The thoughtless train engineer.
On one occasion where we had gone back into Germany to search out targets of opportunity we ran across a trainload of gasoline. The train was in a small German town and the engineer disconnected the engine from the rest of the train and high-tailed it to the south. Our leader dispatched a couple of 51’s to take out the engine and the rest of us stayed to work over the tank cars.
There was a huge lumber yard right next to the train tracks and our leader instructed us to drop our external fuel tanks on the lumber yard on the first pass and to fire into the lumber yard on the second pass. We then started working over the 20 or so cars of gasoline. On my first pass to fire on the train the tank car I was shooting at exploded and I had to fly through the huge fireball. My gun camera captured a beautiful shot of the top of the conning tower on the tank car spiraling up in front of my plane. Fortunately I missed all the pieces and burst out into the clear in a second or two. On my second pass I was relegated to the 2 cabooses which I managed to splinter quite well with the 6-50 cal guns..
The squadron destroyed all the cars of gasoline and made a proverbial mess of the town in the process.
The amazing part of this experience is that about one block beyond the railroad tracks was a road running parallel to the tracks. All the time we were beating up the place a little old German lady was walking along that road with a satchel over her arm, presumably on the way home from the market. When we left we could still see her walking along the road.
The ME-262 that got away.
It was close to the end of the war and one day while on the return home from a mission, someone shouted break and one of our pilots made a fast break, his guns accidentally fired, and one of our 51’s went down. That evening a TWX came down advising us to turn our guns off when we left the target area because, after all, the Germans never attack us on the way home anymore.
The next day or so we went to the Brunswick area and after we left the target area I turned my guns off as directed.
Apparently there was a ME-262 pilot that did not get the message that the Germans never attack us on the way home.
We were in a 4 ship formation heading home. I was on the flight leaders left wing and the 2 ship element was off a hundred yards to the right.
I had just checked my tail and swept my eyes around past the leader to check the elements tails. Saw nothing so started the return sweep. As my sight went past the leader I saw a small cloud like affair forming out ahead of us. I knew instantly that what I saw was a string of 20 mm shells exploding. My eyes darted to my tail and sure enough, there was a ME-262 firing at me. In a split second I observed that he was closing very fast and could not continue to fire much longer. I also rationalized that he’s missing me now and the present crop of German pilots are extremely poorly trained. I then made the command decision to not make any movement and take the chance of flying into his stream of bullets. I was correct because he stopped firing and started fish tailing in an effort to slow down to stay behind me. He was unsuccessful and slid up past me ever so slowly.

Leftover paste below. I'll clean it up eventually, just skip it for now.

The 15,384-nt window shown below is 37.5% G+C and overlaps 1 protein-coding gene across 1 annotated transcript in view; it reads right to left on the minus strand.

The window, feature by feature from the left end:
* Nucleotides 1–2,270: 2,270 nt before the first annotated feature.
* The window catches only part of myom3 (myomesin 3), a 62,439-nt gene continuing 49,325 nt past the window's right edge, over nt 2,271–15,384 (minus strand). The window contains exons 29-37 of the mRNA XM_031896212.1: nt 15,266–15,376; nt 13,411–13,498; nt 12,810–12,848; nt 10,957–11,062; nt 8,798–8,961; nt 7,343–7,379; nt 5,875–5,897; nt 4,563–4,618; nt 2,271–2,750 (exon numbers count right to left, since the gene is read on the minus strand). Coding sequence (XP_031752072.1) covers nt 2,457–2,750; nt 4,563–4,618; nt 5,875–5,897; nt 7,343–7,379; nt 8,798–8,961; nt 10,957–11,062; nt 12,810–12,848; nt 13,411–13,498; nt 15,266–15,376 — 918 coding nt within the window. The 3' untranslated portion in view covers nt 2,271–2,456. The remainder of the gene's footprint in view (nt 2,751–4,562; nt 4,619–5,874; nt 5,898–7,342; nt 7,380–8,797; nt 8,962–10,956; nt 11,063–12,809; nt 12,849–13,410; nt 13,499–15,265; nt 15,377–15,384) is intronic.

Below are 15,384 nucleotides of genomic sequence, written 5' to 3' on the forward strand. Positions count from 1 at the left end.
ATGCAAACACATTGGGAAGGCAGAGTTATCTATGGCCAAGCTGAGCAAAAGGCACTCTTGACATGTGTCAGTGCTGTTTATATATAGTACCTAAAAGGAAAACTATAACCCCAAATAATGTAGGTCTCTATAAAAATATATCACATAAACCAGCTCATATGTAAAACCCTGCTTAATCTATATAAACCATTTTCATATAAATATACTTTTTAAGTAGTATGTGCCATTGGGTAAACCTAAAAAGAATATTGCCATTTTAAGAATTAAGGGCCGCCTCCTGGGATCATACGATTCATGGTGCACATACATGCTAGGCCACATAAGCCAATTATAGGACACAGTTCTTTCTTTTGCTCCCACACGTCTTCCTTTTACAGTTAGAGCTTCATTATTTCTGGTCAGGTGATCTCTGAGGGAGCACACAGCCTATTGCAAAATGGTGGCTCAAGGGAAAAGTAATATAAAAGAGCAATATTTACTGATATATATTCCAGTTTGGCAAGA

At this point I should have backed off and let the leader have him but my mind never thought of that. All I could think about was, You had your turn, now its mine.” I slid in on his tail but since I was probably less than 2 feet behind him I realized I could not fire because I would be flying through the pieces. I waited till he was out there a couple hundred yards and pressed the trigger. NOTHING HAPPENED. Oh my God, my guns are turned off. I dove for the gun switch and in the process banged my head on the gun sight and knocked myself out. I came to with the sound of spent casings from my leaders guns rattling off my plane. He knocked some pieces off but the 262 got away.
I did get some gun camera image since the camera works even when the guns are turned off.
Ever since the war ended I have wanted in the worst way to find out the name of the German pilot so I could make his acquaintance. I think it would be fun to hash over that day over north Germany.
P-51D, "My Bonnie" G4-E, 44-72819